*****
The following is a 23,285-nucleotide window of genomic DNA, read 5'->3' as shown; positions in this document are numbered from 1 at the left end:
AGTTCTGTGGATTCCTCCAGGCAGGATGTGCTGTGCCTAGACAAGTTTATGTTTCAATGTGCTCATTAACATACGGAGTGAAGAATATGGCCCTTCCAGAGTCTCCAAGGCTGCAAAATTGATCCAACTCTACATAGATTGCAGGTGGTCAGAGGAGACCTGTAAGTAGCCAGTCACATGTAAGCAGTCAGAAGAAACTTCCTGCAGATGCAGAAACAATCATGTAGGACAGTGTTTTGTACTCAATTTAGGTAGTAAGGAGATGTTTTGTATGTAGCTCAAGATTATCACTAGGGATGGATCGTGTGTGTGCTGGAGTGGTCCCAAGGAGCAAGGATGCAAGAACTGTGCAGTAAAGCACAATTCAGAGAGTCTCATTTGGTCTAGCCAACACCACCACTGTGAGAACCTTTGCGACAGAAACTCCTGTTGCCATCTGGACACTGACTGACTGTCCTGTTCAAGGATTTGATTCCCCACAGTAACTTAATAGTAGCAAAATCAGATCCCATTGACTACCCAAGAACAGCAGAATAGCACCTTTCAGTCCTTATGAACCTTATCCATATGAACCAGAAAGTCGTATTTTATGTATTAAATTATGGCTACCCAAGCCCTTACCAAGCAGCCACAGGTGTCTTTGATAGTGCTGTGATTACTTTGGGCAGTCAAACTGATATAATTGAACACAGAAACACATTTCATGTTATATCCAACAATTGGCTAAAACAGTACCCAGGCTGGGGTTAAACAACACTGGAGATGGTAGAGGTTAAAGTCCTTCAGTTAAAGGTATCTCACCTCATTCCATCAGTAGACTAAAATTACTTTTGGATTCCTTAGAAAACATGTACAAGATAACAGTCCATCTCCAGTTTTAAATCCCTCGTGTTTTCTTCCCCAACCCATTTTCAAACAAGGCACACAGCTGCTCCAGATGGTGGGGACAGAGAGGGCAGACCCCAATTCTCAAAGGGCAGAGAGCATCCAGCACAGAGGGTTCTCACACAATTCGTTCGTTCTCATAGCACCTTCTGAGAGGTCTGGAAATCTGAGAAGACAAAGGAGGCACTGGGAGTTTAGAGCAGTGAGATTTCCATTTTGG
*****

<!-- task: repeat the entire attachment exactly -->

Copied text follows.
The following is a 23,285-nucleotide window of genomic DNA, read 5'->3' as shown; positions in this document are numbered from 1 at the left end:
AGTTCTGTGGATTCCTCCAGGCAGGATGTGCTGTGCCTAGACAAGTTTATGTTTCAATGTGCTCATTAACATACGGAGTGAAGAATATGGCCCTTCCAGAGTCTCCAAGGCTGCAAAATTGATCCAACTCTACATAGATTGCAGGTGGTCAGAGGAGACCTGTAAGTAGCCAGTCACATGTAAGCAGTCAGAAGAAACTTCCTGCAGATGCAGAAACAATCATGTAGGACAGTGTTTTGTACTCAATTTAGGTAGTAAGGAGATGTTTTGTATGTAGCTCAAGATTATCACTAGGGATGGATCGTGTGTGTGCTGGAGTGGTCCCAAGGAGCAAGGATGCAAGAACTGTGCAGTAAAGCACAATTCAGAGAGTCTCATTTGGTCTAGCCAACACCACCACTGTGAGAACCTTTGCGACAGAAACTCCTGTTGCCATCTGGACACTGACTGACTGTCCTGTTCAAGGATTTGATTCCCCACAGTAACTTAATAGTAGCAAAATCAGATCCCATTGACTACCCAAGAACAGCAGAATAGCACCTTTCAGTCCTTATGAACCTTATCCATATGAACCAGAAAGTCGTATTTTATGTATTAAATTATGGCTACCCAAGCCCTTACCAAGCAGCCACAGGTGTCTTTGATAGTGCTGTGATTACTTTGGGCAGTCAAACTGATATAATTGAACACAGAAACACATTTCATGTTATATCCAACAATTGGCTAAAACAGTACCCAGGCTGGGGTTAAACAACACTGGAGATGGTAGAGGTTAAAGTCCTTCAGTTAAAGGTATCTCACCTCATTCCATCAGTAGACTAAAATTACTTTTGGATTCCTTAGAAAACATGTACAAGATAACAGTCCATCTCCAGTTTTAAATCCCTCGTGTTTTCTTCCCCAACCCATTTTCAAACAAGGCACACAGCTGCTCCAGATGGTGGGGACAGAGAGGGCAGACCCCAATTCTCAAAGGGCAGAGAGCATCCAGCACAGAGGGTTCTCACACAATTCGTTCGTTCTCATAGCACCTTCTGAGAGGTCTGGAAATCTGAGAAGACAAAGGAGGCACTGGGAGTTTAGAGCAGTGAGATTTCCATTTTGG